Kevin Negandhi accomplishes a lifetime dream

Temple University graduate and former Temple News Sports editor, Negandhi uses what he learned as a student reporter in his job every day on ESPN.

Kevin Negandhi sits on the set of SportsCenter in Bristol, Connecticut on Feb. 8, 2016. | JOE FARONI / COURTESY

Every Sunday as a kid, Kevin Negandhi and his dad sat in the family room of their home in Phoenixville, Pennsylvania, watching football. 

But, it was more than just watching the Philadelphia Eagles get trampled on. During the week Negandhi would consume the Sports section of The Philadelphia Inquirer, so he could tell his dad all the stats and background of each team. 

Sports was the way his family connected, and Negandhi’s hobby quickly turned into a passion. When he came to Temple University for college to study communications, Negandhi found the resources to become a successful sports journalist. 

“By the time I was in high school, I realized what I wanted to do was become a sportscaster,” Negandhi said. “Go to ESPN and go on SportsCenter.” 

After getting sick of the cold at Syracuse University by October of his freshman year in college, Negandhi decided that he wouldn’t spend the rest of his three years in Upstate New York, he said. 

When he confided in his mother, she suggested Temple, because Negandhi’s older brother attended business school there.

Starting in the spring semester in 1994, Negandhi was enrolled in classes at Temple. Once he felt comfortable on North Broad, Negandhi knew it was time to get involved with different sports media outlets, he said.

Without the presence of social media, the school newspaper was the best place for a journalist to get their feet wet, Negandhi added. In his sophomore year, Negandhi walked into the newsroom and spoke with an editor on his desire to work for the sports section. The editor then offered him the position. 

At the time, The Temple News had about ten students on staff and the paper printed daily. Part of Negandhi’s plan as Sports editor was to rebuild relationships with sources and find reliable writers for the section, he said.

“There were a couple of writers that were basically stealing the press passes to go to games, and they would take their girlfriends,” Negandhi added. “My first order of business was to go to the [sports information director] office and build relationships up again.”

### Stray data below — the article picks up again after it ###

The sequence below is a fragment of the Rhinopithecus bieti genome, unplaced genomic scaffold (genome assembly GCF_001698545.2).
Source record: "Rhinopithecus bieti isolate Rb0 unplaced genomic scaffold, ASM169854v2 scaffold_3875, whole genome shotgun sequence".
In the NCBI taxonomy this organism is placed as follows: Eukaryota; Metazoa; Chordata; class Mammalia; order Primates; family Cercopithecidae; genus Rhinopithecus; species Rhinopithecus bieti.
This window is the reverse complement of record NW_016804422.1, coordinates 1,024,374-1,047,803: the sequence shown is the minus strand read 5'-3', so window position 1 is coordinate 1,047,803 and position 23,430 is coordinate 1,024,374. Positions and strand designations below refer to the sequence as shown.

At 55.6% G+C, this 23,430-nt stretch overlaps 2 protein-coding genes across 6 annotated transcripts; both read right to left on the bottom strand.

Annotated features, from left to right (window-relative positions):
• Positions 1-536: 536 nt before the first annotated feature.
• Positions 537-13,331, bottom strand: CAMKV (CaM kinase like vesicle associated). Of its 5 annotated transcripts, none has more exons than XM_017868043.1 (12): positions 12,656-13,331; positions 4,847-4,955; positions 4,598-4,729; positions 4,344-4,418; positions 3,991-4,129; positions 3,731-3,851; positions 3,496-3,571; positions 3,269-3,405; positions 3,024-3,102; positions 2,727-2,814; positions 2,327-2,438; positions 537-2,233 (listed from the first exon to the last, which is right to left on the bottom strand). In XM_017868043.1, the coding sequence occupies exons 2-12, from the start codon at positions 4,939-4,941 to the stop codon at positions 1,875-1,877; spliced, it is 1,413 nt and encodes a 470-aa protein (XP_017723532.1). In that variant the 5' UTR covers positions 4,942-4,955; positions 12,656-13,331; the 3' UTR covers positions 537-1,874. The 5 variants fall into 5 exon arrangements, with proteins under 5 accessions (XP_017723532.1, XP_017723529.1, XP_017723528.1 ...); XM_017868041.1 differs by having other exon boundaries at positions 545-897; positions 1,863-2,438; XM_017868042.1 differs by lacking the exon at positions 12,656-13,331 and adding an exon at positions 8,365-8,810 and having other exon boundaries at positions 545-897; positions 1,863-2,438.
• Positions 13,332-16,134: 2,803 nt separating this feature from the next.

It was important for Negandhi to build relationships with Temple Athletics, so he, along with other writers, could cover sports to their full potential. Then it came down to finding the right students to cover those games, he said. 

Negandhi made sure every sport was receiving an equal amount of coverage, and once he found those reliable writers who constantly handed in stories on time, he would offer the writer a chance to cover a sports beat.  

“I’m giving that writer the opportunity to cover them on a beat and it’s like, that’s your beat man,” Negandhi said. “Whatever you bring in, I trust you.” 

Former Temple News writer Rob Knox, a 1996 Lincoln University journalism alumnus who attended classes at Temple through a partnership with Lincoln, remembers Negandhi taking the time to sit down with him to edit stories, but Negandhi also made it clear he trusted Knox as a writer on the women’s basketball beat, Knox said.

“The best part about [Negandhi] is not only was he in front of the workforce, but he made you feel empowered,” Knox said. “He helped you learn and grow from the experience.” 

Late nights in the newsroom were only one part of Negandhi’s job each day. 

In his third year, Negandhi began writing sports columns for The Temple News, calling the women’s basketball play-by-play for WRTI, a Pennsylvania public radio station, and anchoring on the sports desk for Temple Update, all while balancing a job at the King of Prussia mall to pay rent. 

“Anything he could do, he did,” said a 1997-98 Temple News Sports editor and 1998 journalism alumnus John DiCarlo, who now serves as Temple’s managing director for student media. “That’s what I took away from him. He really worked hard, he cared about working hard, being genuine, getting it right and not letting anybody down.”

By Negandhi’s senior year, he managed to do five internships, two of which were at 6ABC Action News and NBC10 Philadelphia. Although writing was his initial involvement at Temple, Negandhi never lost sight of his passion for sports broadcasting. 

With minimal sleep and weekends spent covering basketball at the Liacouras Center, formerly known as the Apollo of Temple, Negandhi never minded doing the extra work, because he didn’t want to leave Temple with the question of “What if?”

“This job is not normal,” Negandhi said. “We’re not normal people. But if you love it, you never think about the hours.” 

After graduating in his fifth year at Temple in 1997, Negandhi got a job four months later in Kirksville, Missouri, through an affiliate of ABC. A small market where he was able to use the tools he learned from The Temple News, like research and asking the right questions, in a sportscast, he said. 

A few jobs later, Negandhi landed his dream job on ESPN in 2006, and in 2017 he made his way to the ESPN on ABC College Football studio team. 

Negandhi carries over the same principles and character he had as Sports editor every time he goes live most days of the week on SportsCenter at 6 p.m.

“I promised my mom when I left for my first job that eventually I would be in her living room,” Negandhi said. “When all is said and done, I’ll be in your living room every night, you’ll get to see me, realizing that I fulfill that dream every day when I’m on ESPN.”

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